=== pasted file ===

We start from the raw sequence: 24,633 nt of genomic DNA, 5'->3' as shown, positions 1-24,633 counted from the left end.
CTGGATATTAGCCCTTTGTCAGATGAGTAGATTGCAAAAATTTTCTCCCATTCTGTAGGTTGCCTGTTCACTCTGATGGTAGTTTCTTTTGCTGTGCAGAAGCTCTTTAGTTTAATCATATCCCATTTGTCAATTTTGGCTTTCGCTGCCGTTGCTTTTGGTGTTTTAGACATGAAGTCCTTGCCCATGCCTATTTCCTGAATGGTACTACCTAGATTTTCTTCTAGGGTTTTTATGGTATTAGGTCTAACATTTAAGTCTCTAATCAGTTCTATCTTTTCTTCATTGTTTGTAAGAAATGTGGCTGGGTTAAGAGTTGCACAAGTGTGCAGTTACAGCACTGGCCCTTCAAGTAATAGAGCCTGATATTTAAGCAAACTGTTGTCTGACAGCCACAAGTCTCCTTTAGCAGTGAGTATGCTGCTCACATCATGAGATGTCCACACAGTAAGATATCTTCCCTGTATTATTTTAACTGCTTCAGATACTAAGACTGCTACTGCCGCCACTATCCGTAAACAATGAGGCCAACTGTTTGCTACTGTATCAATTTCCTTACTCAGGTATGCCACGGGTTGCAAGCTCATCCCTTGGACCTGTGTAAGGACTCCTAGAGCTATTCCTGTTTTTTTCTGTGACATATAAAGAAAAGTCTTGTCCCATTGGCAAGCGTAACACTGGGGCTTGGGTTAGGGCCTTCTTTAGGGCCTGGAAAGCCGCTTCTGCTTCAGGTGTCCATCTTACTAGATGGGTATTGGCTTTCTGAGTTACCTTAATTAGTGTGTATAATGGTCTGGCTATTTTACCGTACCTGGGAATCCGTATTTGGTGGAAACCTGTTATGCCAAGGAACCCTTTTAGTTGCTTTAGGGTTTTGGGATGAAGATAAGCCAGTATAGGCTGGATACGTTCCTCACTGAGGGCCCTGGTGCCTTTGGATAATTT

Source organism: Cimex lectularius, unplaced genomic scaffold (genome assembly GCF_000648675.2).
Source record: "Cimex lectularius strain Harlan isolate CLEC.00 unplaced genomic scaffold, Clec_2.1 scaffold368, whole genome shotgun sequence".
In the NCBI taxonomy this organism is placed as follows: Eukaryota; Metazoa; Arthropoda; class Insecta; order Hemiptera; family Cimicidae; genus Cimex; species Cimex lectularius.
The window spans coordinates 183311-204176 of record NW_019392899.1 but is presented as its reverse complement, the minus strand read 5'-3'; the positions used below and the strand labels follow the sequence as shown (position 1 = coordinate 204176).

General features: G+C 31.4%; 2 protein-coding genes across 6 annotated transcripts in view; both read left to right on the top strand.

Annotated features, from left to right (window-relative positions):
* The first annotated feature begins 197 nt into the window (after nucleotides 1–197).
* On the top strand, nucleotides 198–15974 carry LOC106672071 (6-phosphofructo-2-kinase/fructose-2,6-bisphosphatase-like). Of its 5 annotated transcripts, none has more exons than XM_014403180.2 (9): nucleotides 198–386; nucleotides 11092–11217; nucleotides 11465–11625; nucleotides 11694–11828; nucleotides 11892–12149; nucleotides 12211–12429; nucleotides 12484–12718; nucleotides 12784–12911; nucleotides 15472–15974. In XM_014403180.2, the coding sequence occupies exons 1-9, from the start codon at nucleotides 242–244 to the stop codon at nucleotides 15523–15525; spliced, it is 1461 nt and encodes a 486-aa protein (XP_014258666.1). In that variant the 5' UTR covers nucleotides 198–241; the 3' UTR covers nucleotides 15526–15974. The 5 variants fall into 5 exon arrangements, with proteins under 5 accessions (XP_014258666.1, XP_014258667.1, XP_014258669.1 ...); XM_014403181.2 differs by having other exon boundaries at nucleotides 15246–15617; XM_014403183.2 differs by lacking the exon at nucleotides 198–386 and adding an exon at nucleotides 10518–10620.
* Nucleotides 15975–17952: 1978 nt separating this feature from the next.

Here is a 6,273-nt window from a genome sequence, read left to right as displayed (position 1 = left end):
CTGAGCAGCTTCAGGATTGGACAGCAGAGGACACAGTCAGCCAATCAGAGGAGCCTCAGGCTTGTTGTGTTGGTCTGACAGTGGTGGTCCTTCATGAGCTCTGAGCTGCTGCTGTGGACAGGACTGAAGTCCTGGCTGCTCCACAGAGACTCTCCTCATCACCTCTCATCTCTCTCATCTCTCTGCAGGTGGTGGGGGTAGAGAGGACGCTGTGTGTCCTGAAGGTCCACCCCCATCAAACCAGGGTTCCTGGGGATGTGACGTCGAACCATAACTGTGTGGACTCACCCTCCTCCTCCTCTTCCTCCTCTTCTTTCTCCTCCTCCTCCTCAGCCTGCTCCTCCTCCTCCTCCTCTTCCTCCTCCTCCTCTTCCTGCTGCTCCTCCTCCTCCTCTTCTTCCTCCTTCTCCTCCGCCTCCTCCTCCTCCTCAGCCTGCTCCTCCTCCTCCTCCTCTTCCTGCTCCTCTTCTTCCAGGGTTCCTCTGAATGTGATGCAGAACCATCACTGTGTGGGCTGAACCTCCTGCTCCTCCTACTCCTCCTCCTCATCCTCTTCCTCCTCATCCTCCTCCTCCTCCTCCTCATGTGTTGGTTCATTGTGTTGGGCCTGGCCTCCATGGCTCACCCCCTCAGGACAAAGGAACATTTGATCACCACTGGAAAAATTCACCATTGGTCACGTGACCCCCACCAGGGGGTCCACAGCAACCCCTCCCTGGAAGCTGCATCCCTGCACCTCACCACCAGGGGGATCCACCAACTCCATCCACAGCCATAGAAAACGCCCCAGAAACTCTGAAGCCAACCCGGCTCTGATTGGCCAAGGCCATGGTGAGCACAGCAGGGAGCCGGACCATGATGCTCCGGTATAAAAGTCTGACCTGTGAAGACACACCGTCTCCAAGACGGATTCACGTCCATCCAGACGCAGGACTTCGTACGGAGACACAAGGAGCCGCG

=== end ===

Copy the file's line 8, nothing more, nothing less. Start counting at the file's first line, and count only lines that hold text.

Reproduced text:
Annotated features, from left to right (window-relative positions):